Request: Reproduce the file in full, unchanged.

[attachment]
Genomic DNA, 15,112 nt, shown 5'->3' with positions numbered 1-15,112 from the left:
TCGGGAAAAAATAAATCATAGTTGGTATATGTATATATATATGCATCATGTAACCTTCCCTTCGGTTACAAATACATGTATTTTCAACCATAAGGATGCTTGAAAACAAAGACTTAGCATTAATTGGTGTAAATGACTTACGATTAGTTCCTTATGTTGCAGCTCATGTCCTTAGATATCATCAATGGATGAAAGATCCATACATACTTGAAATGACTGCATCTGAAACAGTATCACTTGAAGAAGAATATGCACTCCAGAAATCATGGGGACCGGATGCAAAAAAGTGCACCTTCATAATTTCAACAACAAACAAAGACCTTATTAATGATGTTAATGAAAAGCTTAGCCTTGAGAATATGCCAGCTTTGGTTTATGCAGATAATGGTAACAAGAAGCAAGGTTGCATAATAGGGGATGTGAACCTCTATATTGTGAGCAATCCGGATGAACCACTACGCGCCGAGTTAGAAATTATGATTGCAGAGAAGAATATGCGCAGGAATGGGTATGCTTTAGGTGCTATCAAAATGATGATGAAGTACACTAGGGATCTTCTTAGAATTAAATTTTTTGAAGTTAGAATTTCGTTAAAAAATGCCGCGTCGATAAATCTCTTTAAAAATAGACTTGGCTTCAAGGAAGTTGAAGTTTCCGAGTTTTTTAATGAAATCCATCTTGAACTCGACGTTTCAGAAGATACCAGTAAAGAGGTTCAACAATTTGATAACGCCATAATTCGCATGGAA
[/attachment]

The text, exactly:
Genomic DNA, 15,112 nt, shown 5'->3' with positions numbered 1-15,112 from the left:
TCGGGAAAAAATAAATCATAGTTGGTATATGTATATATATATGCATCATGTAACCTTCCCTTCGGTTACAAATACATGTATTTTCAACCATAAGGATGCTTGAAAACAAAGACTTAGCATTAATTGGTGTAAATGACTTACGATTAGTTCCTTATGTTGCAGCTCATGTCCTTAGATATCATCAATGGATGAAAGATCCATACATACTTGAAATGACTGCATCTGAAACAGTATCACTTGAAGAAGAATATGCACTCCAGAAATCATGGGGACCGGATGCAAAAAAGTGCACCTTCATAATTTCAACAACAAACAAAGACCTTATTAATGATGTTAATGAAAAGCTTAGCCTTGAGAATATGCCAGCTTTGGTTTATGCAGATAATGGTAACAAGAAGCAAGGTTGCATAATAGGGGATGTGAACCTCTATATTGTGAGCAATCCGGATGAACCACTACGCGCCGAGTTAGAAATTATGATTGCAGAGAAGAATATGCGCAGGAATGGGTATGCTTTAGGTGCTATCAAAATGATGATGAAGTACACTAGGGATCTTCTTAGAATTAAATTTTTTGAAGTTAGAATTTCGTTAAAAAATGCCGCGTCGATAAATCTCTTTAAAAATAGACTTGGCTTCAAGGAAGTTGAAGTTTCCGAGTTTTTTAATGAAATCCATCTTGAACTCGACGTTTCAGAAGATACCAGTAAAGAGGTTCAACAATTTGATAACGCCATAATTCGCATGGAA